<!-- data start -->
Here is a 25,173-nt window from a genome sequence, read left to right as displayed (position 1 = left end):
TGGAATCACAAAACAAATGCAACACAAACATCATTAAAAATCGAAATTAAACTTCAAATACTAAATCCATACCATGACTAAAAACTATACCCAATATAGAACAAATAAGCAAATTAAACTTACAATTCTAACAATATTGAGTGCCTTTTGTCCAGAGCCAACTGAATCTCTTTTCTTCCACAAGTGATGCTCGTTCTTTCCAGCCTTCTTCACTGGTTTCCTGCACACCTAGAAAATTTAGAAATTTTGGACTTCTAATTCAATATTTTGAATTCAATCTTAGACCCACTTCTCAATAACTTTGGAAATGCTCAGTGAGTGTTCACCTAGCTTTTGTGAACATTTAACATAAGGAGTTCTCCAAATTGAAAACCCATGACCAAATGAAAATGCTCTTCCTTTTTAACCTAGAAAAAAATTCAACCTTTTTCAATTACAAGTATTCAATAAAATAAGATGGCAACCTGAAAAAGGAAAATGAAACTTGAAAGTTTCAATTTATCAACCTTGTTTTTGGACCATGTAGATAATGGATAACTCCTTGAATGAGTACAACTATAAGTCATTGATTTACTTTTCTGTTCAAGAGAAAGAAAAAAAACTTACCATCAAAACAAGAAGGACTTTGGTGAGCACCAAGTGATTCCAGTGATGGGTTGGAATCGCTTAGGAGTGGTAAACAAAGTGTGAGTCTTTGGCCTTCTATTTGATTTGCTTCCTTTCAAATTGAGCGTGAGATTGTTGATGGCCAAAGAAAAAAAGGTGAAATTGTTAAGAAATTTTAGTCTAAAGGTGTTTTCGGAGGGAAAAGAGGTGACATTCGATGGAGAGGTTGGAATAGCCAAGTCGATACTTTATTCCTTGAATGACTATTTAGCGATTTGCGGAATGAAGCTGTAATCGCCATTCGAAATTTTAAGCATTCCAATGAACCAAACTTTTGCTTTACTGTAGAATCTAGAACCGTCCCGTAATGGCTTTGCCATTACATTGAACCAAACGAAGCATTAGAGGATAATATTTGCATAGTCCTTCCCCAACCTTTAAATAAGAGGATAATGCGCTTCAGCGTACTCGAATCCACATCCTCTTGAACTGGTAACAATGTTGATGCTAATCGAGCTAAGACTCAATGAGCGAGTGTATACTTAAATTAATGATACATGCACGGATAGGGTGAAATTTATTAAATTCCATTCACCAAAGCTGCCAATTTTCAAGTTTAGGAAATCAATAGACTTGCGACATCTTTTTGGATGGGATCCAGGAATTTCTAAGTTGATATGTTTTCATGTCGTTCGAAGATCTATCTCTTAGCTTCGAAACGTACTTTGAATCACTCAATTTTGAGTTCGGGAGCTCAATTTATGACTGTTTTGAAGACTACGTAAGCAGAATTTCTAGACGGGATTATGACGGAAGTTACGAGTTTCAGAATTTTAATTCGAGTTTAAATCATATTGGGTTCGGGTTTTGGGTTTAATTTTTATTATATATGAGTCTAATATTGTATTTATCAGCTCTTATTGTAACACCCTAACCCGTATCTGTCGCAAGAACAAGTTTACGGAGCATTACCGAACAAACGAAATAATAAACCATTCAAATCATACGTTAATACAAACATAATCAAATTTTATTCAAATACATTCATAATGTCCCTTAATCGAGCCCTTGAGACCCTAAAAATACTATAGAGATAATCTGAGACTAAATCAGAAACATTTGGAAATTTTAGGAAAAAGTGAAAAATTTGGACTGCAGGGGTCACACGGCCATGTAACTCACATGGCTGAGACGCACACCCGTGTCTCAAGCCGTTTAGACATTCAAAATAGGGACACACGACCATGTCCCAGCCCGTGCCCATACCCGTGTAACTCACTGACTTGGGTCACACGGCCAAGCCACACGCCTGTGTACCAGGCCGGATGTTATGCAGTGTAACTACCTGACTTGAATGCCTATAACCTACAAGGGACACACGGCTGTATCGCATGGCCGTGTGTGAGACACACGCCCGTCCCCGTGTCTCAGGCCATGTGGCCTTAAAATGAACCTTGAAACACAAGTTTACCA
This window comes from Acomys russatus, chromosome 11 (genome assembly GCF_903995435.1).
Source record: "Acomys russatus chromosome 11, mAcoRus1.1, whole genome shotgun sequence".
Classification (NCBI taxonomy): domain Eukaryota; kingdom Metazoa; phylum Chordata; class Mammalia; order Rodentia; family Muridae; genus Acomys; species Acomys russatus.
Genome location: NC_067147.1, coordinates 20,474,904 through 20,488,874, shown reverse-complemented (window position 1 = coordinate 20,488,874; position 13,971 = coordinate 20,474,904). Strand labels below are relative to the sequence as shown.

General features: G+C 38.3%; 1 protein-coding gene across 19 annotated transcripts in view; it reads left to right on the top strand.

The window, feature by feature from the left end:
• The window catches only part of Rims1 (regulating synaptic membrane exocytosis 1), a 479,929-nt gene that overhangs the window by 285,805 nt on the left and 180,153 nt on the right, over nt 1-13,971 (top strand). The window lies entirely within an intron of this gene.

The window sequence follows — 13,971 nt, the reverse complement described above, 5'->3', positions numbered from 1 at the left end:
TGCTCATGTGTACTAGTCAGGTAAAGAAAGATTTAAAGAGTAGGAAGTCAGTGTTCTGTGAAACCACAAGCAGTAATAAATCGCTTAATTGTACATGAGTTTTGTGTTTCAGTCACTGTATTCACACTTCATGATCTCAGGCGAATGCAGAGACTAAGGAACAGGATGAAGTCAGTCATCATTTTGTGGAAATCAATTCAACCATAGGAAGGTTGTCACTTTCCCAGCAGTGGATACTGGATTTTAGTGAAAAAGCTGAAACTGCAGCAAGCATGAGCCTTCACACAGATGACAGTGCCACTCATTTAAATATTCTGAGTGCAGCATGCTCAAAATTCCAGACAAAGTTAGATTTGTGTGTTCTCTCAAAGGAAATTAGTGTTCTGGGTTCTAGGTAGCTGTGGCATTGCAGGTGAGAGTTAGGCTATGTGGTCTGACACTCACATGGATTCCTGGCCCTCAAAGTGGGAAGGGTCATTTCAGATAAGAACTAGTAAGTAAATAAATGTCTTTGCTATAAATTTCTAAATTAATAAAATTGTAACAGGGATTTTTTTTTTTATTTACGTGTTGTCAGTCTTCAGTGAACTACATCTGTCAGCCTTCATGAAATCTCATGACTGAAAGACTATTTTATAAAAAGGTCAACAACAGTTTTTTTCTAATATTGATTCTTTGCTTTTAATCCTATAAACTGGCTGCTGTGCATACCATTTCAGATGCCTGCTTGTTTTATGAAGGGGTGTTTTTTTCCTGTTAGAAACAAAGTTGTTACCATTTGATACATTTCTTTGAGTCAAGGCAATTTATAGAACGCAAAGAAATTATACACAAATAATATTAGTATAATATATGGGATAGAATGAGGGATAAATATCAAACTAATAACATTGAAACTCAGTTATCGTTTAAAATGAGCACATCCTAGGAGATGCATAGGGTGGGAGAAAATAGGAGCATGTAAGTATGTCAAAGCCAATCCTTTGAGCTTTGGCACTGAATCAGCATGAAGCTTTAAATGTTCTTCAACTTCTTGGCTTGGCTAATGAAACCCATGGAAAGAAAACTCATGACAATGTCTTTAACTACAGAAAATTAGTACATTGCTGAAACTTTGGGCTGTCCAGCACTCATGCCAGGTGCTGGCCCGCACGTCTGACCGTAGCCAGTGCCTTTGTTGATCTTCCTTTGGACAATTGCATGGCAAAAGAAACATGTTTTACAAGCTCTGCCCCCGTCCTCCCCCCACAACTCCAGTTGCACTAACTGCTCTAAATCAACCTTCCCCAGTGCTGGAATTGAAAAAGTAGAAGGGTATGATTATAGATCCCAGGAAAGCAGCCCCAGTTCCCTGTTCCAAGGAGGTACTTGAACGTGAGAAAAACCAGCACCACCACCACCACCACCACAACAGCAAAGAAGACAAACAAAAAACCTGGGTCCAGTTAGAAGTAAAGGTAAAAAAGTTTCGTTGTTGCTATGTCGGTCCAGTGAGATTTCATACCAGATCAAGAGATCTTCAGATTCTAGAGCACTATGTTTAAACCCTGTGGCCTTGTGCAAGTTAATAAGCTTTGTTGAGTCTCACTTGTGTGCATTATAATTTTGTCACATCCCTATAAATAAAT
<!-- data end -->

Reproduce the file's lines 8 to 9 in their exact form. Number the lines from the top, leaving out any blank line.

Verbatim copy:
The window, feature by feature from the left end:
• The window catches only part of Rims1 (regulating synaptic membrane exocytosis 1), a 479,929-nt gene that overhangs the window by 285,805 nt on the left and 180,153 nt on the right, over nt 1-13,971 (top strand). The window lies entirely within an intron of this gene.